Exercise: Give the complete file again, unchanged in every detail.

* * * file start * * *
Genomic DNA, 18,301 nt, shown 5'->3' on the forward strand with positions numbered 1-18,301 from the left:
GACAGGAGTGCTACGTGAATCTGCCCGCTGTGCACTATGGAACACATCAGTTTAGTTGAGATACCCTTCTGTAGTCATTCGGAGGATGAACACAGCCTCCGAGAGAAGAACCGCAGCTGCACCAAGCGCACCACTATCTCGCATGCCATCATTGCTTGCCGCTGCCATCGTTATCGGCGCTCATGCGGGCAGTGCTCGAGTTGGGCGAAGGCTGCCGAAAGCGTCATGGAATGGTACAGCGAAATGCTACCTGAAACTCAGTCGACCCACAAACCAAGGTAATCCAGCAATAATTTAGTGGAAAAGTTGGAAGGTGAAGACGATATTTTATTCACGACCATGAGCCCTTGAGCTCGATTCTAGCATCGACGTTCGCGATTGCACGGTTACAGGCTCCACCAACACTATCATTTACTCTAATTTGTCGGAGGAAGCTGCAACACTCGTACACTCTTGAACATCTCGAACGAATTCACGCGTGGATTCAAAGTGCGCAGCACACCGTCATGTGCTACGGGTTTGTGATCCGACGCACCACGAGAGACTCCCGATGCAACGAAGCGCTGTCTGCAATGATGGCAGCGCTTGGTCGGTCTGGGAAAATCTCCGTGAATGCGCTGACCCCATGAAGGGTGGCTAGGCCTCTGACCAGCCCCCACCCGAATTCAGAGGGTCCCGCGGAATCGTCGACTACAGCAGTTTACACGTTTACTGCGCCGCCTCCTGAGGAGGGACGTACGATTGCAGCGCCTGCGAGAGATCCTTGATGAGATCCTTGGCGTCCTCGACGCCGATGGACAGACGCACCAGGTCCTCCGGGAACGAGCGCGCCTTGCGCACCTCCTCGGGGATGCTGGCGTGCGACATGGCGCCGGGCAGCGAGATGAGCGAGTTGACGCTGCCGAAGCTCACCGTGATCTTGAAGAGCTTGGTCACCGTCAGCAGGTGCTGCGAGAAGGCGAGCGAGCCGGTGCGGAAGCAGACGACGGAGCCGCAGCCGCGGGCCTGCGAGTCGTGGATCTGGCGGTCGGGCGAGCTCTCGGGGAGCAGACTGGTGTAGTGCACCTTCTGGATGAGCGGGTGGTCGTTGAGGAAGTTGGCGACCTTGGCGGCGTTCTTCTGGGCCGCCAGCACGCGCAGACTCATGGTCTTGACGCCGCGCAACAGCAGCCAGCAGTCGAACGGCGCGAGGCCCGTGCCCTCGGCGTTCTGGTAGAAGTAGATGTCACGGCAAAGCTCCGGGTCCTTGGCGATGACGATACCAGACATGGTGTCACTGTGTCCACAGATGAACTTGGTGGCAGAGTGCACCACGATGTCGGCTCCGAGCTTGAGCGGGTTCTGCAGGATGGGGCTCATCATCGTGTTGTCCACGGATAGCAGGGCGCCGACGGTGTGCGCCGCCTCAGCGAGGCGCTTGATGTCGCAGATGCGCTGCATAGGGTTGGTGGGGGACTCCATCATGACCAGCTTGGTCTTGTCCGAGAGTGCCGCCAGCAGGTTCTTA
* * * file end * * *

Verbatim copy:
Genomic DNA, 18,301 nt, shown 5'->3' on the forward strand with positions numbered 1-18,301 from the left:
GACAGGAGTGCTACGTGAATCTGCCCGCTGTGCACTATGGAACACATCAGTTTAGTTGAGATACCCTTCTGTAGTCATTCGGAGGATGAACACAGCCTCCGAGAGAAGAACCGCAGCTGCACCAAGCGCACCACTATCTCGCATGCCATCATTGCTTGCCGCTGCCATCGTTATCGGCGCTCATGCGGGCAGTGCTCGAGTTGGGCGAAGGCTGCCGAAAGCGTCATGGAATGGTACAGCGAAATGCTACCTGAAACTCAGTCGACCCACAAACCAAGGTAATCCAGCAATAATTTAGTGGAAAAGTTGGAAGGTGAAGACGATATTTTATTCACGACCATGAGCCCTTGAGCTCGATTCTAGCATCGACGTTCGCGATTGCACGGTTACAGGCTCCACCAACACTATCATTTACTCTAATTTGTCGGAGGAAGCTGCAACACTCGTACACTCTTGAACATCTCGAACGAATTCACGCGTGGATTCAAAGTGCGCAGCACACCGTCATGTGCTACGGGTTTGTGATCCGACGCACCACGAGAGACTCCCGATGCAACGAAGCGCTGTCTGCAATGATGGCAGCGCTTGGTCGGTCTGGGAAAATCTCCGTGAATGCGCTGACCCCATGAAGGGTGGCTAGGCCTCTGACCAGCCCCCACCCGAATTCAGAGGGTCCCGCGGAATCGTCGACTACAGCAGTTTACACGTTTACTGCGCCGCCTCCTGAGGAGGGACGTACGATTGCAGCGCCTGCGAGAGATCCTTGATGAGATCCTTGGCGTCCTCGACGCCGATGGACAGACGCACCAGGTCCTCCGGGAACGAGCGCGCCTTGCGCACCTCCTCGGGGATGCTGGCGTGCGACATGGCGCCGGGCAGCGAGATGAGCGAGTTGACGCTGCCGAAGCTCACCGTGATCTTGAAGAGCTTGGTCACCGTCAGCAGGTGCTGCGAGAAGGCGAGCGAGCCGGTGCGGAAGCAGACGACGGAGCCGCAGCCGCGGGCCTGCGAGTCGTGGATCTGGCGGTCGGGCGAGCTCTCGGGGAGCAGACTGGTGTAGTGCACCTTCTGGATGAGCGGGTGGTCGTTGAGGAAGTTGGCGACCTTGGCGGCGTTCTTCTGGGCCGCCAGCACGCGCAGACTCATGGTCTTGACGCCGCGCAACAGCAGCCAGCAGTCGAACGGCGCGAGGCCCGTGCCCTCGGCGTTCTGGTAGAAGTAGATGTCACGGCAAAGCTCCGGGTCCTTGGCGATGACGATACCAGACATGGTGTCACTGTGTCCACAGATGAACTTGGTGGCAGAGTGCACCACGATGTCGGCTCCGAGCTTGAGCGGGTTCTGCAGGATGGGGCTCATCATCGTGTTGTCCACGGATAGCAGGGCGCCGACGGTGTGCGCCGCCTCAGCGAGGCGCTTGATGTCGCAGATGCGCTGCATAGGGTTGGTGGGGGACTCCATCATGACCAGCTTGGTCTTGTCCGAGAGTGCCGCCAGCAGGTTCTTA